Tag Archives: rest area

Brian Quarnberg and Colton Peterson Silver Barrel Awards

Photo of UDOT and Region leadership with Brian and Colton.Colton Peterson is assigned to the Salina Maintenance Station but was asked by his supervisor, Brian Quarnberg, to help with facility management within Region 4 since he has previous work experience in this arena. Brian had the foresight to notice the building maintenance needs within the Region and immediately offered Colton’s services. Colton accepted the challenge and worked tirelessly in getting the buildings in the best shape possible for the Division of Facilities Construction and Management (DFCM) inspections.

As a result of Brian’s unselfish attitude and Colton’s efforts the Oak Springs Rest Area on S.R. 24 near Fish Lake and the Pines Rest Area on S.R. 12 near Bryce Canyon have been improved, refurbished and were ready for opening. The Hoover’s Rest Area on U.S. 89 near Marysvale has been painted and refurbished and handed over to the new facility management contractors. Many region upgrades have been put in place thanks to Colton and the new facilities coordinator has been trained on UDOT procedures and systems.

Brian and Colton have shown themselves to be an example to others in regards to UDOT’s strategic goals, and Region 4 would certainly have experienced budget issues without their leadership and team work.

This guest post is from the Silver Barrel Award nominations written by Tim Walden, Region 4 Administrative Services Manager.


UDOT’s Tie Fork Rest Area is the People’s Choice in the American Institute of Architects annual recognition of beautiful buildings.

Tie Fork

With over 400 votes, Tie Fork won in an online competition hosted by the Salt Lake Tribune that let readers vote for their favorite building.

Thanks all who voted for Tie Fork!

For more information about the building, see two previous blog posts, one about online voting and one about the community effort behind the project.

KSL coverd the story about the award too:

Video Courtesy of KSL.com


UDOT’s brand new rest stop echoes Tucker’s railroad past.

Dave Babcock, Fleet Manager in UDOT Region 4’s Price Office wrote this article about UDOT’s newest rest area.

A railroad servicing area in the town of Tucker, Utah. This photo shows a coal bunker and stored coal, left, and a water tank, right. Click on the photo to enlarge. (Used by permission, Utah State Historical Society, all rights reserved.)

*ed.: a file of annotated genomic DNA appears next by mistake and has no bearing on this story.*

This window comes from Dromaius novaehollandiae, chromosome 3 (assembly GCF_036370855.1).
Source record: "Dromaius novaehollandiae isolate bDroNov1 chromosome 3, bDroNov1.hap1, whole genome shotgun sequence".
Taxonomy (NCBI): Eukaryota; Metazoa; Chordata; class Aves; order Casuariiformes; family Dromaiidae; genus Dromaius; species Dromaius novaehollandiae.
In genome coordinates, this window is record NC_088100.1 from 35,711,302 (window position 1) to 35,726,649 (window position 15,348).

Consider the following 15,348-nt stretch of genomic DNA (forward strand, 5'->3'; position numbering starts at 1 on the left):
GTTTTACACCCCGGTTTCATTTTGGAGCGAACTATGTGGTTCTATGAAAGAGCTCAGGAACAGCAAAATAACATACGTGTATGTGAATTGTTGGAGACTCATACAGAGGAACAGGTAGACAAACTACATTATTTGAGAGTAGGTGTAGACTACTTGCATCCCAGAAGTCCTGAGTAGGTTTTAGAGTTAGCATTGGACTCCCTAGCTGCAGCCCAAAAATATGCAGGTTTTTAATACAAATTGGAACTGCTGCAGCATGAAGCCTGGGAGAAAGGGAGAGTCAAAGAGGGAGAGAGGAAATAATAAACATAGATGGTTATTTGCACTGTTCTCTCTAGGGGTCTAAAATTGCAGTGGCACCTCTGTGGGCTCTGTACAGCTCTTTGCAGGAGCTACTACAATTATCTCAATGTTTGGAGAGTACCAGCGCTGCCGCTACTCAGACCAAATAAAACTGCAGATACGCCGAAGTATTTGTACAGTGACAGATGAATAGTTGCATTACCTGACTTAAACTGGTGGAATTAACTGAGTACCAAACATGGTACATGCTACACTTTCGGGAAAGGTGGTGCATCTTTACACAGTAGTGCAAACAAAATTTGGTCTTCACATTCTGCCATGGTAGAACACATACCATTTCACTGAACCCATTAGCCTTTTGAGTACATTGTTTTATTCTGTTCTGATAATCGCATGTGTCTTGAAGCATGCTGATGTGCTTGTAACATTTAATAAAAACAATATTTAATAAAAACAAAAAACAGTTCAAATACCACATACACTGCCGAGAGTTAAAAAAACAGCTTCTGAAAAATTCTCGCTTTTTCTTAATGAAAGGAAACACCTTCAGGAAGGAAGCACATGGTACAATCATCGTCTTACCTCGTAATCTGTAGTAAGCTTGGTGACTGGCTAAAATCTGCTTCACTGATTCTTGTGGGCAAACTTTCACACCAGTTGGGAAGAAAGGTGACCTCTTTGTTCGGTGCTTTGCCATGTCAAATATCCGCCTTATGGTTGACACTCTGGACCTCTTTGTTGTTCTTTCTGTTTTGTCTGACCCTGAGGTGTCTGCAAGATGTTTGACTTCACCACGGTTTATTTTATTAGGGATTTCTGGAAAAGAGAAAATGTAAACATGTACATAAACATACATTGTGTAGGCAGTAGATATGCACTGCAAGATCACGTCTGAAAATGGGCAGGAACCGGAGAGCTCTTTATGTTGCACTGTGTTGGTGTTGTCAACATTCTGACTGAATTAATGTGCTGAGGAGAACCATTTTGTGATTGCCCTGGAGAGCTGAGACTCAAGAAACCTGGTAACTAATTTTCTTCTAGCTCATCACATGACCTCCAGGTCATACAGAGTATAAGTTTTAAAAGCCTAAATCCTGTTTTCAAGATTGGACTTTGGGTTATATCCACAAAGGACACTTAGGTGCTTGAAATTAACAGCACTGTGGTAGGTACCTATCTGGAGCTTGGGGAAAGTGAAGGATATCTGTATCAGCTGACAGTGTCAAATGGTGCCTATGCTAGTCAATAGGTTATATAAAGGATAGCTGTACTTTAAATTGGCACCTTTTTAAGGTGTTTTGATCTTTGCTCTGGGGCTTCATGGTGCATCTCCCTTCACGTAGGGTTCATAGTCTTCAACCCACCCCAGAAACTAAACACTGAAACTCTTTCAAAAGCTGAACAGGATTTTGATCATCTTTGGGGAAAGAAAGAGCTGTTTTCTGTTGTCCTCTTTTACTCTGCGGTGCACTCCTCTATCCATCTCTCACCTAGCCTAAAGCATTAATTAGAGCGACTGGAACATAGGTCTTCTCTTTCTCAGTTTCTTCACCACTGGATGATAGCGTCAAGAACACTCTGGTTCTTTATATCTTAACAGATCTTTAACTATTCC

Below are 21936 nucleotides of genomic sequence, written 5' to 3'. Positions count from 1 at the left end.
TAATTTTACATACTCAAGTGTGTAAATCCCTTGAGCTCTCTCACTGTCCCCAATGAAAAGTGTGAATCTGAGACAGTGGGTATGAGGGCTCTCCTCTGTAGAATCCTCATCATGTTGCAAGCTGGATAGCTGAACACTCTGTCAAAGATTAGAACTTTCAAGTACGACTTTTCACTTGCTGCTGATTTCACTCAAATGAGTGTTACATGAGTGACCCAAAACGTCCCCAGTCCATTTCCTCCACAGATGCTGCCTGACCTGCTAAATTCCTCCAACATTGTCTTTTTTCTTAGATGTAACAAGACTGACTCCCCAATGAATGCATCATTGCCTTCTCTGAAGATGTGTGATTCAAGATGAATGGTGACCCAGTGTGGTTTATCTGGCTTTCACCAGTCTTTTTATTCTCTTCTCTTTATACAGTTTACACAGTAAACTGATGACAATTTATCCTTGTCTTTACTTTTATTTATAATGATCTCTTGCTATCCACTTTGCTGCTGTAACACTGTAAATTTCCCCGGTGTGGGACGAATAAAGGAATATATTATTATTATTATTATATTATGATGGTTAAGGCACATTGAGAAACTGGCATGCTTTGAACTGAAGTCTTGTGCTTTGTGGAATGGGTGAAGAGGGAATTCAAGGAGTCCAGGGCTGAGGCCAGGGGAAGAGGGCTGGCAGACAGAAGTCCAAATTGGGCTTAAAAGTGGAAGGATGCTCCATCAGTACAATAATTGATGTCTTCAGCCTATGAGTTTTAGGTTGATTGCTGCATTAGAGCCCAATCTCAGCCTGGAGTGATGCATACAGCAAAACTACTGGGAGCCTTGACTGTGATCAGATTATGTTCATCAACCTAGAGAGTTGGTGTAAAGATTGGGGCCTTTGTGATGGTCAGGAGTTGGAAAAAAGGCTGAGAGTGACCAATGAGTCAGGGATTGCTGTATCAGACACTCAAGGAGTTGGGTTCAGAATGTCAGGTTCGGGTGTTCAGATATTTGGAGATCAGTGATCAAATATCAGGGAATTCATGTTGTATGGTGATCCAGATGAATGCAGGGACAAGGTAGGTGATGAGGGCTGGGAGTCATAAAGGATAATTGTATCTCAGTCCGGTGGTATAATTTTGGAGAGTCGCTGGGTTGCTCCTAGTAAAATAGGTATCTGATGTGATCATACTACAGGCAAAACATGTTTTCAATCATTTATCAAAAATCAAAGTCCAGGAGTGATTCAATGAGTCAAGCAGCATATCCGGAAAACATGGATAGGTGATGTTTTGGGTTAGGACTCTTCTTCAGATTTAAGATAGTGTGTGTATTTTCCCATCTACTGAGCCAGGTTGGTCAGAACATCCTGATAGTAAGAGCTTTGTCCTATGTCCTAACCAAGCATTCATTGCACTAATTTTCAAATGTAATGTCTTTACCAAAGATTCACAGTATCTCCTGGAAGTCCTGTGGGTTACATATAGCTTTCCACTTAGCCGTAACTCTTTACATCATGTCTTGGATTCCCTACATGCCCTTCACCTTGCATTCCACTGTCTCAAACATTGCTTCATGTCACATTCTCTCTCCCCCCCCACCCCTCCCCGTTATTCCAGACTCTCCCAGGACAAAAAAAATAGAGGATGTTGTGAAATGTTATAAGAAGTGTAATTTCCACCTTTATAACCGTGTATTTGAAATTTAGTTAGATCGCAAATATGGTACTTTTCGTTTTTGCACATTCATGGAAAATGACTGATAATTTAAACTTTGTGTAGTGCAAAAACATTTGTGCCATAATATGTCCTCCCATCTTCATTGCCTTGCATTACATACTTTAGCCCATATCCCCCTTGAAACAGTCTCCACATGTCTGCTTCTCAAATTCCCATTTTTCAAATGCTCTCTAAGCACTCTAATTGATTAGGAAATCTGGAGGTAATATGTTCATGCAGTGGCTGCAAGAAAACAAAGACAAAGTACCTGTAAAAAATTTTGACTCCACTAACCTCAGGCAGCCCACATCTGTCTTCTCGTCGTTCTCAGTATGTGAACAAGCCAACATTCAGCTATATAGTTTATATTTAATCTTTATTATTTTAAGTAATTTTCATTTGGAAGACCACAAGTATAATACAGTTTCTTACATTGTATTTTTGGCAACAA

The Utah Department of Transportation has constructed a new Safety Rest Area and Visitor Center on US-6 at Milepost 202, at a location known as Tie Fork.  The new facility was a concept and design to pay tribute to the town of Tucker and also to the history of the railroad heritage from the Soldier Summit and Helper areas.

The town of Tucker, Utah, which was 2 miles south of Tie Fork, existed from the early 1900’s to about 1915, and was in it’s prime in about 1910, when over 200 residents called Tucker home.  Tucker was built because of a railroad spur toPleasant Valley.  The narrow gauge rail went directly south from Tucker and served the coal mines in the Scofield and Pleasant Valley areas.

Tucker Rest area (Milepost 204) was built in 1969 and served travelers for 40 years.      In 2009, the Tucker Rest area was removed to allow a highway safety project to be constructed.  At that time, the Tie Fork site was selected for the new rest area.

The UDOT concept team felt it was important to build the restroom and visitor center to resemble a train depot of the early 1900’s.  They also felt that a locomotive roundhouse look would be appropriate for the information kiosks and picnic table area.  Once this design was accepted, the idea of placing a locomotive on site was suggested. After exploring different possibilities, Original Creations was hired to build a replica of a 1900’s steam locomotive, which is proudly displayed on site.

Tie Fork Rest Area under construction -- the design of the building resembles a a locomotive roundhouse

Tie Fork will serve the travelers of US-6 for many years to come.  It will give them an opportunity to safely rest for 10 or 15  minutes, making the US-6 highway corridor a safer place for all.